Tuesday morning, Dove stopped moving.
I mean it – she put her hand behind her head, lifted her leg, started crying, and stopped moving.
And it was a scary cry. A pain cry. Did she bump herself on the way out of bed? I picked her up immediately, and she tensed. I tried to look at her, ask her questions, find out what happened, but she maintained her stiffened pose. I finally got her to tell me that her neck hurt, and to adjust her body slightly so that her head was on my shoulder, one hand still behind her ear, the other tucked under her body, left leg raised high. No doubt she could feel my heart beating double-time, as I tried to figure out why the hell my two-year-old was in so much pain and had stopped moving.
I rubbed her back and her neck, trying to ease her muscles into relaxed submission, but if I moved her in any way, an anguished cry. After about 45 minutes with no change, I decided to call Telehealth.
They’ll just tell you to go to the hospital, Chris said, It’s probably just a muscle spasm. Muscle spasm? My kid is two. Two-year-olds are practically boneless. She wasn’t moving her head or her leg.
It’s probably MENINGITIS, I shot back, panicking just a little.
Chris looked at me. It might just be a growing pain, he suggested.
It might be a TUMOUR, I responded, and picked up the phone.
The Telehealth nurse was reassuring, saying that sometimes this happens, but suggested we go to the hospital to check it out. Okey dokey, I told her, rushing around to find some pants.
Two hours later, we were back home. It was a muscle spasm, one that actually eased up while we were sitting in our room waiting for the doctor. One minute she wouldn’t move – not even when the nurse was listening to her heart and checking her oxygen levels – and the next she was squirming in my lap, asking for her water and trying to see the TV better. (We were in a peds room; Treehouse was on).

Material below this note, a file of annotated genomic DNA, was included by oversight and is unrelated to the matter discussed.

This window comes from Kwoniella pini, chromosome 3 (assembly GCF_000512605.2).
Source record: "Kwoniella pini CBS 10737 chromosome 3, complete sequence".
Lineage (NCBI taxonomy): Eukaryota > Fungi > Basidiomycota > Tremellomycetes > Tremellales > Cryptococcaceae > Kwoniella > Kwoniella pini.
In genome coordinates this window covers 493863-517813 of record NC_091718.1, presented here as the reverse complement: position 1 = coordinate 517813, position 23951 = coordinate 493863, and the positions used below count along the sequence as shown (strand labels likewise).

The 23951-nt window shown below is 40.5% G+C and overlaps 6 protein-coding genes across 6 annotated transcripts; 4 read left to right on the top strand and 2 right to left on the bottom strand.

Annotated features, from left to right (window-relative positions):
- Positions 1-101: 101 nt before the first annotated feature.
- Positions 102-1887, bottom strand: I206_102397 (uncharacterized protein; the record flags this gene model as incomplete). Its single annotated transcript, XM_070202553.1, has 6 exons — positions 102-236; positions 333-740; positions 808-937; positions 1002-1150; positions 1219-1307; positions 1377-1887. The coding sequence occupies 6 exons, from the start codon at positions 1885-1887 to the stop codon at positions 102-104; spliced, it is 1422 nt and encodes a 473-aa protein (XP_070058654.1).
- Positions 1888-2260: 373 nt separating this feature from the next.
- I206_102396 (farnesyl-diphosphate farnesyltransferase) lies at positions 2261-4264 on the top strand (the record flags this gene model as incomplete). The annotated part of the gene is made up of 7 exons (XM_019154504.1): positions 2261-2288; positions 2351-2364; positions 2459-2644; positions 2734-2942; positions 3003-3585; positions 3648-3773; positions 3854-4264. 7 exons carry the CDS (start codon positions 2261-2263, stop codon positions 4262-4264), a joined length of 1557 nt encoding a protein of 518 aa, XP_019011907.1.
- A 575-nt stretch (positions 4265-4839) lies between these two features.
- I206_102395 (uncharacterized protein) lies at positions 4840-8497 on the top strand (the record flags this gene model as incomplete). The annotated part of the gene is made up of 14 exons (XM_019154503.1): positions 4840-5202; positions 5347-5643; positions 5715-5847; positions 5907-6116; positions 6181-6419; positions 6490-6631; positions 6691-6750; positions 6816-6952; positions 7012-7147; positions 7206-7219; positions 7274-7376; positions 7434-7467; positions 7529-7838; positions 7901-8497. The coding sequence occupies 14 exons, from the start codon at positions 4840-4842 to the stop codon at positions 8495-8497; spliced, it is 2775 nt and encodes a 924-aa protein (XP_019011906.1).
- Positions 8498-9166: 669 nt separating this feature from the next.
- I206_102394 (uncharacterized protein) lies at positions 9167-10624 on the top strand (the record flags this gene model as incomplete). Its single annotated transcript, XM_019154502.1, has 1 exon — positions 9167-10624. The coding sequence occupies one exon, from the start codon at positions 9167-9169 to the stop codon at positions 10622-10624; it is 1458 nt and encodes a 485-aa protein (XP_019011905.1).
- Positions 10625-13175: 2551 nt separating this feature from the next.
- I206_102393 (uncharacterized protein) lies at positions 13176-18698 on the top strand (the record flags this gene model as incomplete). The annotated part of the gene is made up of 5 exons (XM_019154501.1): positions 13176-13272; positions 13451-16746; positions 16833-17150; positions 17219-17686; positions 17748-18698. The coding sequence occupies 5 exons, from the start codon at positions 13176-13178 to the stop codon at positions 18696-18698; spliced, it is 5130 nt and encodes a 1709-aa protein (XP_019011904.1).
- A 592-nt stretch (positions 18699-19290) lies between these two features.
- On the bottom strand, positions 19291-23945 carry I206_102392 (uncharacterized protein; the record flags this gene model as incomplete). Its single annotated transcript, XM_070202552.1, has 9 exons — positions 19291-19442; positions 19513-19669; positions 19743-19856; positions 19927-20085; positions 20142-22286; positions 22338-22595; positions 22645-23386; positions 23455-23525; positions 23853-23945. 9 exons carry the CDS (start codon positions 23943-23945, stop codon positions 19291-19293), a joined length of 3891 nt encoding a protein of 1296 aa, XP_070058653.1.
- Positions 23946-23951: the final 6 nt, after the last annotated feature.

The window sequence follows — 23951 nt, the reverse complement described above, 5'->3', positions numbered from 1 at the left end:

The doctor had been great, telling me what to watch for, reassuring me that she would be ok, understanding why I had been so scared, and joking that part of the parenting contract is to be available for the odd coronary at the hands of our children. Glad he could joke about it.
It took about a day and half a dozen phone calls home that afternoon to our nanny to finally ease my adrenaline levels back down to (my) normal. People were actually laughing at me as I told them the story of my Tuesday morning. My brother accused me of being paranoid and neurotic.
And I guess I am. I guess I am paranoid and neurotic when it comes to the health of the people I love most in this world. I’m actually good at handling the minor stuff; I don’t run to the doctor for sniffles or tummy aches; I’ve only ever had to fill a prescription for antibiotics once since becoming a parent, and between both kids, this is only the second time I’ve gone to the emergency room. I still think we are lucky and healthy.
But in my head…
In my head, I am expecting catastrophe. In my head, everything I’ve experienced; everything I have read about; everything I am afraid of becomes a possibility, a probability.
And I always think it’s cancer, but that’s just the Jew in me.
The thing is, we’ve all had bad, scary, sad experiences. Those are not the ones that should influence our everyday thought process, but they are the ones that take me from muscle spasm to meningitis in 10 easy seconds.
And not to minimize anyone truly suffering from an anxiety disorder, but I don’t think I have one. I mean, I carry Rescue Remedy with me, but y’know, that’s only because my purse is too small for a bottle of gin.
But I should try to calm down; try to keep in mind that so much of my role as a mother is making sure my kids do things like eat organic vegetables and get exercise and stay away from chemicals and pesticides and negativity and Max and Ruby, although to be fair, that last one just kind of annoys the shit out of me.
I do a lot to keep my kids safe and healthy and although I know I can’t control everything, although I know that sometimes shitty things happen anyway, I will try to skew positive.
Next time, maybe, instead of jumping to conclusions, I will take a deep breath, and a leap of faith.